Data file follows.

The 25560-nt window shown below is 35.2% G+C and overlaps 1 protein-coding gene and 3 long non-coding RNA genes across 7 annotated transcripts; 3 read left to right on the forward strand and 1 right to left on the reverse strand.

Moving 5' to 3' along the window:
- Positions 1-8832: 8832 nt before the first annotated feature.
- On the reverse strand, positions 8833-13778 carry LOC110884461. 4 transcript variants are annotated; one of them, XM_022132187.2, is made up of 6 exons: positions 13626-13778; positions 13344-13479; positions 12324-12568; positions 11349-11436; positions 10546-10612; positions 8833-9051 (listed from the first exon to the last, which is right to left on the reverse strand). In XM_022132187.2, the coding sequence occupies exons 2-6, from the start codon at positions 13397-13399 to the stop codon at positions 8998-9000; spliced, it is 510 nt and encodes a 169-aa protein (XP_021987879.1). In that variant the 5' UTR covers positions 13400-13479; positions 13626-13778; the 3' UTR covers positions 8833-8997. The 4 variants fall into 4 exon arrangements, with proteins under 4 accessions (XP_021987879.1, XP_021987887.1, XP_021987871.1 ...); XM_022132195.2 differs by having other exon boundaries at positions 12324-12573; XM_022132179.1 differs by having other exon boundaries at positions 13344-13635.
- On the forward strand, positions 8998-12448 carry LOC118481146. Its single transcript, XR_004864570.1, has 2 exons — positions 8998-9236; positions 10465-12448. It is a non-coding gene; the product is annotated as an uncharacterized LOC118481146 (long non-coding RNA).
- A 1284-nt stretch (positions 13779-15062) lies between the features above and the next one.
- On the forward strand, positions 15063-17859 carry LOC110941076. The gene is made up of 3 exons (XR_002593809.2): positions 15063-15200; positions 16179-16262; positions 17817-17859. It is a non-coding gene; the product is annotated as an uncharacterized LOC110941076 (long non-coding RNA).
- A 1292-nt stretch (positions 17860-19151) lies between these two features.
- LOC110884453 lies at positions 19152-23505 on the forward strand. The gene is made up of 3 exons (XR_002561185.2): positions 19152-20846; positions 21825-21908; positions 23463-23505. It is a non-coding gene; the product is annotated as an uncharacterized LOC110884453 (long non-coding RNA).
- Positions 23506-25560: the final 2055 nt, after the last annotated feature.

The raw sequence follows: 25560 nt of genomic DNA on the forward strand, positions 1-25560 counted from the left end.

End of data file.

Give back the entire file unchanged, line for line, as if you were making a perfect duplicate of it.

The 25560-nt window shown below is 35.2% G+C and overlaps 1 protein-coding gene and 3 long non-coding RNA genes across 7 annotated transcripts; 3 read left to right on the forward strand and 1 right to left on the reverse strand.

Moving 5' to 3' along the window:
- Positions 1-8832: 8832 nt before the first annotated feature.
- On the reverse strand, positions 8833-13778 carry LOC110884461. 4 transcript variants are annotated; one of them, XM_022132187.2, is made up of 6 exons: positions 13626-13778; positions 13344-13479; positions 12324-12568; positions 11349-11436; positions 10546-10612; positions 8833-9051 (listed from the first exon to the last, which is right to left on the reverse strand). In XM_022132187.2, the coding sequence occupies exons 2-6, from the start codon at positions 13397-13399 to the stop codon at positions 8998-9000; spliced, it is 510 nt and encodes a 169-aa protein (XP_021987879.1). In that variant the 5' UTR covers positions 13400-13479; positions 13626-13778; the 3' UTR covers positions 8833-8997. The 4 variants fall into 4 exon arrangements, with proteins under 4 accessions (XP_021987879.1, XP_021987887.1, XP_021987871.1 ...); XM_022132195.2 differs by having other exon boundaries at positions 12324-12573; XM_022132179.1 differs by having other exon boundaries at positions 13344-13635.
- On the forward strand, positions 8998-12448 carry LOC118481146. Its single transcript, XR_004864570.1, has 2 exons — positions 8998-9236; positions 10465-12448. It is a non-coding gene; the product is annotated as an uncharacterized LOC118481146 (long non-coding RNA).
- A 1284-nt stretch (positions 13779-15062) lies between the features above and the next one.
- On the forward strand, positions 15063-17859 carry LOC110941076. The gene is made up of 3 exons (XR_002593809.2): positions 15063-15200; positions 16179-16262; positions 17817-17859. It is a non-coding gene; the product is annotated as an uncharacterized LOC110941076 (long non-coding RNA).
- A 1292-nt stretch (positions 17860-19151) lies between these two features.
- LOC110884453 lies at positions 19152-23505 on the forward strand. The gene is made up of 3 exons (XR_002561185.2): positions 19152-20846; positions 21825-21908; positions 23463-23505. It is a non-coding gene; the product is annotated as an uncharacterized LOC110884453 (long non-coding RNA).
- Positions 23506-25560: the final 2055 nt, after the last annotated feature.

The raw sequence follows: 25560 nt of genomic DNA on the forward strand, positions 1-25560 counted from the left end.